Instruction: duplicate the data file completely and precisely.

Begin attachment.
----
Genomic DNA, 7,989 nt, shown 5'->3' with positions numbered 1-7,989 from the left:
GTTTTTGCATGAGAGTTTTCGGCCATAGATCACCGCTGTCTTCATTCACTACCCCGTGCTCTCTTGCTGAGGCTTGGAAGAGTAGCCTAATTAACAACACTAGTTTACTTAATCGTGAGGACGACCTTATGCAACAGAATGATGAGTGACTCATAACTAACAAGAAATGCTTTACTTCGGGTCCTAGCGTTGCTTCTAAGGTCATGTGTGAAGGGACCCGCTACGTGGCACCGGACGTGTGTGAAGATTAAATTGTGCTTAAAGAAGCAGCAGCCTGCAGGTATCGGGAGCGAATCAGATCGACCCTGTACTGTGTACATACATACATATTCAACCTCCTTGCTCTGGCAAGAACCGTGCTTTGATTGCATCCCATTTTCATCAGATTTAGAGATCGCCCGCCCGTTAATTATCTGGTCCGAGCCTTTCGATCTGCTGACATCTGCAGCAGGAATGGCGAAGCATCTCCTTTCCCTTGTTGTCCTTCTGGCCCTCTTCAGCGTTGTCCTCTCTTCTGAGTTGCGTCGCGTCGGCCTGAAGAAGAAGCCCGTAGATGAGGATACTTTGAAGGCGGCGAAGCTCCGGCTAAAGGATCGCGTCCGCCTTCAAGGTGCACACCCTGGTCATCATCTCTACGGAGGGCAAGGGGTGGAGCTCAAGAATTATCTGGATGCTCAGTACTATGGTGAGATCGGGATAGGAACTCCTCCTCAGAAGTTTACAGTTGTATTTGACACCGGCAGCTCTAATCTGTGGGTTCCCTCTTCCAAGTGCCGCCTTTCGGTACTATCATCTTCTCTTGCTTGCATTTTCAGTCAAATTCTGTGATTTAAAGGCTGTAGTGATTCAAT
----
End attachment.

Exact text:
Genomic DNA, 7,989 nt, shown 5'->3' with positions numbered 1-7,989 from the left:
GTTTTTGCATGAGAGTTTTCGGCCATAGATCACCGCTGTCTTCATTCACTACCCCGTGCTCTCTTGCTGAGGCTTGGAAGAGTAGCCTAATTAACAACACTAGTTTACTTAATCGTGAGGACGACCTTATGCAACAGAATGATGAGTGACTCATAACTAACAAGAAATGCTTTACTTCGGGTCCTAGCGTTGCTTCTAAGGTCATGTGTGAAGGGACCCGCTACGTGGCACCGGACGTGTGTGAAGATTAAATTGTGCTTAAAGAAGCAGCAGCCTGCAGGTATCGGGAGCGAATCAGATCGACCCTGTACTGTGTACATACATACATATTCAACCTCCTTGCTCTGGCAAGAACCGTGCTTTGATTGCATCCCATTTTCATCAGATTTAGAGATCGCCCGCCCGTTAATTATCTGGTCCGAGCCTTTCGATCTGCTGACATCTGCAGCAGGAATGGCGAAGCATCTCCTTTCCCTTGTTGTCCTTCTGGCCCTCTTCAGCGTTGTCCTCTCTTCTGAGTTGCGTCGCGTCGGCCTGAAGAAGAAGCCCGTAGATGAGGATACTTTGAAGGCGGCGAAGCTCCGGCTAAAGGATCGCGTCCGCCTTCAAGGTGCACACCCTGGTCATCATCTCTACGGAGGGCAAGGGGTGGAGCTCAAGAATTATCTGGATGCTCAGTACTATGGTGAGATCGGGATAGGAACTCCTCCTCAGAAGTTTACAGTTGTATTTGACACCGGCAGCTCTAATCTGTGGGTTCCCTCTTCCAAGTGCCGCCTTTCGGTACTATCATCTTCTCTTGCTTGCATTTTCAGTCAAATTCTGTGATTTAAAGGCTGTAGTGATTCAAT